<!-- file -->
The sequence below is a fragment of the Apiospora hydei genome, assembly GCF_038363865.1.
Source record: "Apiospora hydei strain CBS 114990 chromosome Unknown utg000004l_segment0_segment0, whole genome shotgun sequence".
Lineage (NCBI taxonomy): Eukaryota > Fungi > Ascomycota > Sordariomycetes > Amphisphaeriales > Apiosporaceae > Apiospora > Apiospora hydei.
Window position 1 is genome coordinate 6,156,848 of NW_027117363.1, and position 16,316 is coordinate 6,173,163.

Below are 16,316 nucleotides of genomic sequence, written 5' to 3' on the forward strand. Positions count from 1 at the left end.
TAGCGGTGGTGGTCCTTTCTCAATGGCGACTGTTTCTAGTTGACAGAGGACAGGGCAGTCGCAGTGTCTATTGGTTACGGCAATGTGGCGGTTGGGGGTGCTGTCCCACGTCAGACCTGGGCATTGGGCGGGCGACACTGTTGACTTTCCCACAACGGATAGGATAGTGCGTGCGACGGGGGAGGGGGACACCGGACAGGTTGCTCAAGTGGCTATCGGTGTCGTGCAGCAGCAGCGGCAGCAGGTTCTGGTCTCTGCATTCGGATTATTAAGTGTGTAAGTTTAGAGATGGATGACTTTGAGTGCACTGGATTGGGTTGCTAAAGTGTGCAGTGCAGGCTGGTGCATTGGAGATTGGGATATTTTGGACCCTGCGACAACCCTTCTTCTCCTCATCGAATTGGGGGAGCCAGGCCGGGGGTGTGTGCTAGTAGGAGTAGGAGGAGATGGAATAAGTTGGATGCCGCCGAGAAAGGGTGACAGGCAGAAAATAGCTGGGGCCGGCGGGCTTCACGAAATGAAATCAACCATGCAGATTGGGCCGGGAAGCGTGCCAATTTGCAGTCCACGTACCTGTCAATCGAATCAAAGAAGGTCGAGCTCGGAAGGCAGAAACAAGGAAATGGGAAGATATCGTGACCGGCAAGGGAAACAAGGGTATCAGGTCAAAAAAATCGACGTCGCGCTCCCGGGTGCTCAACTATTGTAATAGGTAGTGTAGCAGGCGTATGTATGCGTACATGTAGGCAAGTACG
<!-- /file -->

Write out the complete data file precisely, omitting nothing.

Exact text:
The sequence below is a fragment of the Apiospora hydei genome, assembly GCF_038363865.1.
Source record: "Apiospora hydei strain CBS 114990 chromosome Unknown utg000004l_segment0_segment0, whole genome shotgun sequence".
Lineage (NCBI taxonomy): Eukaryota > Fungi > Ascomycota > Sordariomycetes > Amphisphaeriales > Apiosporaceae > Apiospora > Apiospora hydei.
Window position 1 is genome coordinate 6,156,848 of NW_027117363.1, and position 16,316 is coordinate 6,173,163.

Below are 16,316 nucleotides of genomic sequence, written 5' to 3' on the forward strand. Positions count from 1 at the left end.
TAGCGGTGGTGGTCCTTTCTCAATGGCGACTGTTTCTAGTTGACAGAGGACAGGGCAGTCGCAGTGTCTATTGGTTACGGCAATGTGGCGGTTGGGGGTGCTGTCCCACGTCAGACCTGGGCATTGGGCGGGCGACACTGTTGACTTTCCCACAACGGATAGGATAGTGCGTGCGACGGGGGAGGGGGACACCGGACAGGTTGCTCAAGTGGCTATCGGTGTCGTGCAGCAGCAGCGGCAGCAGGTTCTGGTCTCTGCATTCGGATTATTAAGTGTGTAAGTTTAGAGATGGATGACTTTGAGTGCACTGGATTGGGTTGCTAAAGTGTGCAGTGCAGGCTGGTGCATTGGAGATTGGGATATTTTGGACCCTGCGACAACCCTTCTTCTCCTCATCGAATTGGGGGAGCCAGGCCGGGGGTGTGTGCTAGTAGGAGTAGGAGGAGATGGAATAAGTTGGATGCCGCCGAGAAAGGGTGACAGGCAGAAAATAGCTGGGGCCGGCGGGCTTCACGAAATGAAATCAACCATGCAGATTGGGCCGGGAAGCGTGCCAATTTGCAGTCCACGTACCTGTCAATCGAATCAAAGAAGGTCGAGCTCGGAAGGCAGAAACAAGGAAATGGGAAGATATCGTGACCGGCAAGGGAAACAAGGGTATCAGGTCAAAAAAATCGACGTCGCGCTCCCGGGTGCTCAACTATTGTAATAGGTAGTGTAGCAGGCGTATGTATGCGTACATGTAGGCAAGTACG